The head of the World Bank warned here on Sunday that the global economy is entering a new and dangerous phase.
On a cold Sunday night in Sydney, World Bank Chief Robert Zoellick said he would back emerging economies to help global markets pull through what he calls a time of danger.
Speaking at the Asia Society's annual dinner in Sydney, Zoellick said the world was enduring a whacky, multi-speed recovery which the world could thank emerging markets for countering the effects of Europe's sovereign debt.
He said: "I've been observing the nature of downturn and recovery is that it's been unusual in recoveries over the post World War II period in that it's a multi-speed recovery which you see as in emerging markets the recovery has been quite strong... while the major developed markets have obviously been struggling and have problems with the sovereign debt, unemployment, job creation..."
The chief of the World Bank warned the world's already troubled economic recovery is in even greater trouble, but that hope would come from the new economies.
Emerging markets, he said, are sources of growth and opportunity.
"And so part of the challenge for organizations like the G20... is how do you deal with an international economy that's changing in that nature, it's a very different world."
Zoellick said a perfect storm of events had created a leadership vacuum in the United States and Europe and the ensuing drop in confidence was a genuine economic threat.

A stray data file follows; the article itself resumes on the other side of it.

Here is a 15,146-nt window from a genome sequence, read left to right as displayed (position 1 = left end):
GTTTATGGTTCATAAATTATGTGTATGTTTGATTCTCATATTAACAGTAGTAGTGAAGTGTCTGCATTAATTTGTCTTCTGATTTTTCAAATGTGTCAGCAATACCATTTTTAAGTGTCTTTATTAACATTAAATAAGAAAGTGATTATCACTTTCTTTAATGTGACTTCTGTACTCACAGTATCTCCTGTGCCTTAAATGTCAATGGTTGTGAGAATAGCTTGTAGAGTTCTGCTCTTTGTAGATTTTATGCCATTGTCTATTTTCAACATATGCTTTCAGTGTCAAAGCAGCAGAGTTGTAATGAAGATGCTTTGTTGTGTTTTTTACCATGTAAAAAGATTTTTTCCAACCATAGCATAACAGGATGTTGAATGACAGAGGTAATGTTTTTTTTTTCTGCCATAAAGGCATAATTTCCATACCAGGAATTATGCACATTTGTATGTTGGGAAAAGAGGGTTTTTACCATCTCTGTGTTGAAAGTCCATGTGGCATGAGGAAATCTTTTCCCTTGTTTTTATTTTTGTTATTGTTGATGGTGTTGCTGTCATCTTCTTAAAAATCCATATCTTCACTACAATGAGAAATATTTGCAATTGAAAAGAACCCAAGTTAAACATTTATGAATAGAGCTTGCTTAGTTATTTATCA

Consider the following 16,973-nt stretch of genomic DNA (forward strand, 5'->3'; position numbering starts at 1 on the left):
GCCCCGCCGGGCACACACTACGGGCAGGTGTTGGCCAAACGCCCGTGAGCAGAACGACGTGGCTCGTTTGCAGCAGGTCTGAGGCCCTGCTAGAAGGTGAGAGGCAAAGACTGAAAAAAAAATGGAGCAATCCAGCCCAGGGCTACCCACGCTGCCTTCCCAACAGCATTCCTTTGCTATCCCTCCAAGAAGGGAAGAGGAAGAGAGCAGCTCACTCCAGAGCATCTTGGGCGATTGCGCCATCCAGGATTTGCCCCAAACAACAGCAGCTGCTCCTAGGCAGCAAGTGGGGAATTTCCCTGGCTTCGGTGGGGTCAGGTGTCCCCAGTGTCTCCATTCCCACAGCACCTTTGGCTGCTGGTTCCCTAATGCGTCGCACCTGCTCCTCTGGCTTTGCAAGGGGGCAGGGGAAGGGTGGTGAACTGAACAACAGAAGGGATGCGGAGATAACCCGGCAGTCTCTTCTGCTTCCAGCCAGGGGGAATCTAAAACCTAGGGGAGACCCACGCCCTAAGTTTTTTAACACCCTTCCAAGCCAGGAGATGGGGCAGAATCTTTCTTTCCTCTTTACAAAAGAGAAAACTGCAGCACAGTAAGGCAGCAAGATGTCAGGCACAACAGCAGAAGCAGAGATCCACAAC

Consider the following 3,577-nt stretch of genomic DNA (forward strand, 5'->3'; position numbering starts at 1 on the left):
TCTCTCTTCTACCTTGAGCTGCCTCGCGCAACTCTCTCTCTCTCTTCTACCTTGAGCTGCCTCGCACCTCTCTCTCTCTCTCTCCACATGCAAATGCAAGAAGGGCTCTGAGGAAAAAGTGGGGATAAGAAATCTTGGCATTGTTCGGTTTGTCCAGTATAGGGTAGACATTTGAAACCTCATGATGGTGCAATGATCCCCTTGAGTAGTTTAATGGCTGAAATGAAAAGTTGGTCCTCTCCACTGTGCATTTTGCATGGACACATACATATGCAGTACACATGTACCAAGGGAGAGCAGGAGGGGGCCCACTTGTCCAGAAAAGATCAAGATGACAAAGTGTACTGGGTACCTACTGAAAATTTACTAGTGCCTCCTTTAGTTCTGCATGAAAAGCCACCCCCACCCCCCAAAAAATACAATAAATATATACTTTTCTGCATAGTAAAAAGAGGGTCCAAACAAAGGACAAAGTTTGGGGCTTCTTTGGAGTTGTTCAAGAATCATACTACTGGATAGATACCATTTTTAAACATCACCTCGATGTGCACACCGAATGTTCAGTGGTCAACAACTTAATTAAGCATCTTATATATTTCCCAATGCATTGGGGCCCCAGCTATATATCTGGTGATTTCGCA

"I think there has been a convergence of some events in Europe and the U.S. that have led many market participants to lose confidence in the economic leadership of some of the key countries. "
Zoellick warned the lack of confidence meant that the danger was not over, he said, "Confidence is a fragile element of how any market economy works and I think those events combined with some of the other fragilities in the nature of the recovery push us into another danger zone and I don't say those words lightly."
Zoellick has again urged European leaders to tackle the debt crisis with more urgency, saying the Euro was a bit of an albatross around the neck of leaders looking to reboot their crippled currency.
"When you can't devalue your currency, it's a challenge how to return to competition. What you'll see in the near term what central banks can do is to provide liquidity but it doesn't deal with the fundamentals."
Zoellick is in Australia for an official visit and is scheduled to meet with Australian Prime Minister Julia Gillard.